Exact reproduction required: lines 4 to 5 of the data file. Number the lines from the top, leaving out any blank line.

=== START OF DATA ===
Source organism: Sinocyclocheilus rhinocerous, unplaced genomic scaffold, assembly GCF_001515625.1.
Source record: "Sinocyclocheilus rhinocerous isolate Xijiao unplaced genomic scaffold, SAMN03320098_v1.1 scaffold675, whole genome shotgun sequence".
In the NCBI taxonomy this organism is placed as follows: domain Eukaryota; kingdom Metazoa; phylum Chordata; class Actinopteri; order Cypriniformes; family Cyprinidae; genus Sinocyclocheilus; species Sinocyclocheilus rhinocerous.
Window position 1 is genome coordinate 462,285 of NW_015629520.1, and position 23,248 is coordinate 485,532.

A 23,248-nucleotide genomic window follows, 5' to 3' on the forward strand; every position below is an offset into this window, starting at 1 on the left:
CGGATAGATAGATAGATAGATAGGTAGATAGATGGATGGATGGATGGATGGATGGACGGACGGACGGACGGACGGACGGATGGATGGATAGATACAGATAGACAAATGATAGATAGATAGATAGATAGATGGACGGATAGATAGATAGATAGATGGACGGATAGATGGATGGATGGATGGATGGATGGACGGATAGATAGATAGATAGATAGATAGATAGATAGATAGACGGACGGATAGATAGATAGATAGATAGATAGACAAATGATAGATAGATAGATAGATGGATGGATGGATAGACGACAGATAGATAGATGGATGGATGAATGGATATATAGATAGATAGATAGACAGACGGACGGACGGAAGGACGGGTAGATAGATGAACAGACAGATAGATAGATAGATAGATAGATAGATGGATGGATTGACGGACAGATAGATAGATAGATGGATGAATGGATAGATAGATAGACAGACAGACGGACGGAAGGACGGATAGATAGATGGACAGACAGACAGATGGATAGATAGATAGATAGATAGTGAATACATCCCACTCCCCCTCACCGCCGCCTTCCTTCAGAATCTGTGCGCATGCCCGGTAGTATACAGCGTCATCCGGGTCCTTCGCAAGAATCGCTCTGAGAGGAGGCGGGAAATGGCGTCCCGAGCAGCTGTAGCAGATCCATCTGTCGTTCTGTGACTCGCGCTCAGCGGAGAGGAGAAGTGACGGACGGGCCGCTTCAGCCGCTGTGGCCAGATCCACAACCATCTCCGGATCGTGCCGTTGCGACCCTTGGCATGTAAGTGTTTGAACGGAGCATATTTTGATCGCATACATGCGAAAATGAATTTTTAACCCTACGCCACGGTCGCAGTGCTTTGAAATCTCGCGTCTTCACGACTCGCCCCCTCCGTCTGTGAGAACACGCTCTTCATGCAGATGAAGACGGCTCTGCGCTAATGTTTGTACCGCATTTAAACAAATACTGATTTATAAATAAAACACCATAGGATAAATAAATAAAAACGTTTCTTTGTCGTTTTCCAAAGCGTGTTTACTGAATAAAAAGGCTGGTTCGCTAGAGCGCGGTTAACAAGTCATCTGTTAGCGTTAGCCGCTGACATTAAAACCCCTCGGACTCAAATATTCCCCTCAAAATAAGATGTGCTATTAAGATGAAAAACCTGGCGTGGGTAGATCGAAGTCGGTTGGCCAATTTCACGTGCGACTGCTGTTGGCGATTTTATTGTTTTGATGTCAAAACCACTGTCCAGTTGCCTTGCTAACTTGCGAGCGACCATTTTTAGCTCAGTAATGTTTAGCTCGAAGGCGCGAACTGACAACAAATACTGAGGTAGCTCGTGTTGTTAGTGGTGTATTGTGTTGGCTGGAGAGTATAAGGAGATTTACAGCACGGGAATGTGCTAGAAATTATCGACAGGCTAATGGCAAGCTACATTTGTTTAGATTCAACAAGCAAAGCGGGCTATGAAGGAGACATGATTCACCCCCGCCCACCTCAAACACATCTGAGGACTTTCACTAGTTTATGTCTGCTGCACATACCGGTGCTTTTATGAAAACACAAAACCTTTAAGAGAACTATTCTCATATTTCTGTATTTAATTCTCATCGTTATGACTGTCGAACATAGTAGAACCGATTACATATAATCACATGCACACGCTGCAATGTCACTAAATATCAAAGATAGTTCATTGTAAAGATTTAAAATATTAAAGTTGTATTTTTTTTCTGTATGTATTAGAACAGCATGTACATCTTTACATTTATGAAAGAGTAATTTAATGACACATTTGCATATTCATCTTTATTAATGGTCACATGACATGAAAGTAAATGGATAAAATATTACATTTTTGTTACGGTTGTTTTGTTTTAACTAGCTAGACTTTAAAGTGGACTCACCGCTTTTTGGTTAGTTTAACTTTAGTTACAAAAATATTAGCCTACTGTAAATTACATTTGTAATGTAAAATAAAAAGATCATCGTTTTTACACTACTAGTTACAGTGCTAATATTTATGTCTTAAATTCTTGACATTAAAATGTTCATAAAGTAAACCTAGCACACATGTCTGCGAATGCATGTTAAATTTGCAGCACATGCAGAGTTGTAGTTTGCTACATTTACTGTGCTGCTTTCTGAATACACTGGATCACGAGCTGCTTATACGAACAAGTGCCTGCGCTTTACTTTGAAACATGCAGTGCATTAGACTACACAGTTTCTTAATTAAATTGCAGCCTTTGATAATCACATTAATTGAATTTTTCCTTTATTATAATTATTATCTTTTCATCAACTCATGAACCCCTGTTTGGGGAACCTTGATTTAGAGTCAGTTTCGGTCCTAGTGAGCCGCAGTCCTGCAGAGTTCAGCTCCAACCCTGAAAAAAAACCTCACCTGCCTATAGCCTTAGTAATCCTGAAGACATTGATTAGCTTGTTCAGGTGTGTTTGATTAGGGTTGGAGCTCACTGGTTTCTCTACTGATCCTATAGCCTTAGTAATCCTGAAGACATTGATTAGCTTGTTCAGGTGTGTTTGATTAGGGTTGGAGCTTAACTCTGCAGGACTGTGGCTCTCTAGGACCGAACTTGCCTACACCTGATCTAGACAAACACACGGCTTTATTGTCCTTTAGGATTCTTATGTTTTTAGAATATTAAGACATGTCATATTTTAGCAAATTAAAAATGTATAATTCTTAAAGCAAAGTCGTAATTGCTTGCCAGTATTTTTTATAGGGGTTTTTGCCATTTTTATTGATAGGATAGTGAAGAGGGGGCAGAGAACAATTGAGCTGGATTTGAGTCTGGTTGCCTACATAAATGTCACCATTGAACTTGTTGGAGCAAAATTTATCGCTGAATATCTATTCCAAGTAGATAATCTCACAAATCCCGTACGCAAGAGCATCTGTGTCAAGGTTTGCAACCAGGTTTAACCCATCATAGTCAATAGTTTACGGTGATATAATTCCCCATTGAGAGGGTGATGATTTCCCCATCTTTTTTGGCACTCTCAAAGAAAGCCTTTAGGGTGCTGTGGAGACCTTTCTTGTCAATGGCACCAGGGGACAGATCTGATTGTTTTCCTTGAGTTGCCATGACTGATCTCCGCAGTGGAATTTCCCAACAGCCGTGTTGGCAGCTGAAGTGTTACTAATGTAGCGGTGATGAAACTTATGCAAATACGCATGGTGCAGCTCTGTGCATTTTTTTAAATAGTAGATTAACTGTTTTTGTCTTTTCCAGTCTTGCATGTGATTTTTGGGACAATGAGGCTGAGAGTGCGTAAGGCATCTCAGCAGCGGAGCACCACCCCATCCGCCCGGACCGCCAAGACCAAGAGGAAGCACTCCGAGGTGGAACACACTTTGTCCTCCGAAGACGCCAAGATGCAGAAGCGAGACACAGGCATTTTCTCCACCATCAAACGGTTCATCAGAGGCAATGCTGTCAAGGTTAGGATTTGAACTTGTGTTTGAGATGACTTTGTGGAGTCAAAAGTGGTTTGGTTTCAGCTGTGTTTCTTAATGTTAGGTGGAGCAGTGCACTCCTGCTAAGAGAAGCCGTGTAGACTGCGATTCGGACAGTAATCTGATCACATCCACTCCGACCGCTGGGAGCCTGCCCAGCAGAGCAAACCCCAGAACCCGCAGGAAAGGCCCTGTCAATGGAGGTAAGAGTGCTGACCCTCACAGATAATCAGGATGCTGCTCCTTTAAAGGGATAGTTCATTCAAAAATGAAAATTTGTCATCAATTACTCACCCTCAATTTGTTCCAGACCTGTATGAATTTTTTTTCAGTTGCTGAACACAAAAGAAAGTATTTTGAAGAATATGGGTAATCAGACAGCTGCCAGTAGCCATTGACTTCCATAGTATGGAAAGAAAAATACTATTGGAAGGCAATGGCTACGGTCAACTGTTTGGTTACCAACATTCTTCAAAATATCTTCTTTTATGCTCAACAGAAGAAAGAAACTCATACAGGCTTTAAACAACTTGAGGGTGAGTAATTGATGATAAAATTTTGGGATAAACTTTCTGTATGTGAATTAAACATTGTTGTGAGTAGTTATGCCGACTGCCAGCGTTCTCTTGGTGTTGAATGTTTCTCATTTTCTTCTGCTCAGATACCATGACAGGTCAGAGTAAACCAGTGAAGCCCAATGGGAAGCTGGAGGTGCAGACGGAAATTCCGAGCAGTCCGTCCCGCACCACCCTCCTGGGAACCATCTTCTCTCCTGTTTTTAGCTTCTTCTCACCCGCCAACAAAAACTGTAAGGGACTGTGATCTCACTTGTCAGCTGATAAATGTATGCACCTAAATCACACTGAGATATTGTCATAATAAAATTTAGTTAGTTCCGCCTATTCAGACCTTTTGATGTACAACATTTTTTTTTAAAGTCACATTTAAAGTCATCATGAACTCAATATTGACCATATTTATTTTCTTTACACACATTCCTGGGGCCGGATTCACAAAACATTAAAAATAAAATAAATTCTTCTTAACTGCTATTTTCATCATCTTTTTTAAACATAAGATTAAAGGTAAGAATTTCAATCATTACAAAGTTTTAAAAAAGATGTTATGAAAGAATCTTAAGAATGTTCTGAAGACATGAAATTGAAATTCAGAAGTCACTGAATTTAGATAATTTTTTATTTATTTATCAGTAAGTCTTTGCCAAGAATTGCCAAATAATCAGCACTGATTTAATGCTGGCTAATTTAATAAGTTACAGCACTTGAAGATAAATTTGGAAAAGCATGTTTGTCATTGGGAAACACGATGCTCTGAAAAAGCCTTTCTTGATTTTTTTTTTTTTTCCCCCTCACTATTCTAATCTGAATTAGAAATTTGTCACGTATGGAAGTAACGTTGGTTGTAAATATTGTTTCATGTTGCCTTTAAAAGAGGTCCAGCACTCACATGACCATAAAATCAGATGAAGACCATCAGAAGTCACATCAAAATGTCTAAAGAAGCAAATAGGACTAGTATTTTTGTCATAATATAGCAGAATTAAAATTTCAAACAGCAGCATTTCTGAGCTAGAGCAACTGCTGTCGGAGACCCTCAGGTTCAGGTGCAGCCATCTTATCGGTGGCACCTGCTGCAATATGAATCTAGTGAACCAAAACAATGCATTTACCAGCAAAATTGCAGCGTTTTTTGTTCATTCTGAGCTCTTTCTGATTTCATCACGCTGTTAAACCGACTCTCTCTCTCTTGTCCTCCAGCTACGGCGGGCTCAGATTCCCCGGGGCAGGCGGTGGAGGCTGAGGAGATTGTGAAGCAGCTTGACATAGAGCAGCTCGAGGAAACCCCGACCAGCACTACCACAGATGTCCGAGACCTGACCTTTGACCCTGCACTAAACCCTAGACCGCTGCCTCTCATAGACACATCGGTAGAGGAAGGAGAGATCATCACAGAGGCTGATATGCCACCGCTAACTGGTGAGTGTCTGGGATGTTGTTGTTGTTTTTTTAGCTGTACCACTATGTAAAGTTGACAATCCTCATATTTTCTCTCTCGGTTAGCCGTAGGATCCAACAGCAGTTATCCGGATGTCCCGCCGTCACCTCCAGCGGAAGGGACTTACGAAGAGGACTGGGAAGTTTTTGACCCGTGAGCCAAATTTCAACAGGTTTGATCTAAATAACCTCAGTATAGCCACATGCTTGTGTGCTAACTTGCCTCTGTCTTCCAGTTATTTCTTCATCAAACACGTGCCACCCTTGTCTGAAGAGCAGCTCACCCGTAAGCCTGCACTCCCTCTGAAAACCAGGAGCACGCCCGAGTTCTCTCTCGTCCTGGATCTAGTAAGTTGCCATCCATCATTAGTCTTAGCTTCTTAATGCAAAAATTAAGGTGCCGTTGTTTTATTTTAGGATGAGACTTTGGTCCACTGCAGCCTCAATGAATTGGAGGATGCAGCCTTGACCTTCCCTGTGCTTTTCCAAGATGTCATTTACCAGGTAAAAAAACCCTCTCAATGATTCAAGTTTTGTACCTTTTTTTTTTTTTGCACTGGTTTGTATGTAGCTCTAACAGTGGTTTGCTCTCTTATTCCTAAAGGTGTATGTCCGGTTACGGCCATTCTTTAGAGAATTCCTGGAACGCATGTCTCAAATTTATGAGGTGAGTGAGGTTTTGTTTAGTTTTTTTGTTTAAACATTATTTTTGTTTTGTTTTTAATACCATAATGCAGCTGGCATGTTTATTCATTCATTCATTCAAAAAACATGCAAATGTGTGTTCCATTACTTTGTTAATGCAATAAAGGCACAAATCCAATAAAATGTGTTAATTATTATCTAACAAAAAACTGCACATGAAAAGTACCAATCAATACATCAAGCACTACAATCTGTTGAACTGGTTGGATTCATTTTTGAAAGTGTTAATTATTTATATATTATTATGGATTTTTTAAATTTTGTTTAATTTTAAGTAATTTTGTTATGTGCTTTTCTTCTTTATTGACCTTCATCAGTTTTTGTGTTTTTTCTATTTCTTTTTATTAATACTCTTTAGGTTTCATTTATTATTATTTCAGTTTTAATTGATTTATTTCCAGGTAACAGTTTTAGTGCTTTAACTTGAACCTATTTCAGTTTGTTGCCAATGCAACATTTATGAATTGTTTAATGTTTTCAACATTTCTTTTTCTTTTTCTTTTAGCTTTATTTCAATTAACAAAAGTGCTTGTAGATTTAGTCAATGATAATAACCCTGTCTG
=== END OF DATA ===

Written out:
Window position 1 is genome coordinate 462,285 of NW_015629520.1, and position 23,248 is coordinate 485,532.

A 23,248-nucleotide genomic window follows, 5' to 3' on the forward strand; every position below is an offset into this window, starting at 1 on the left: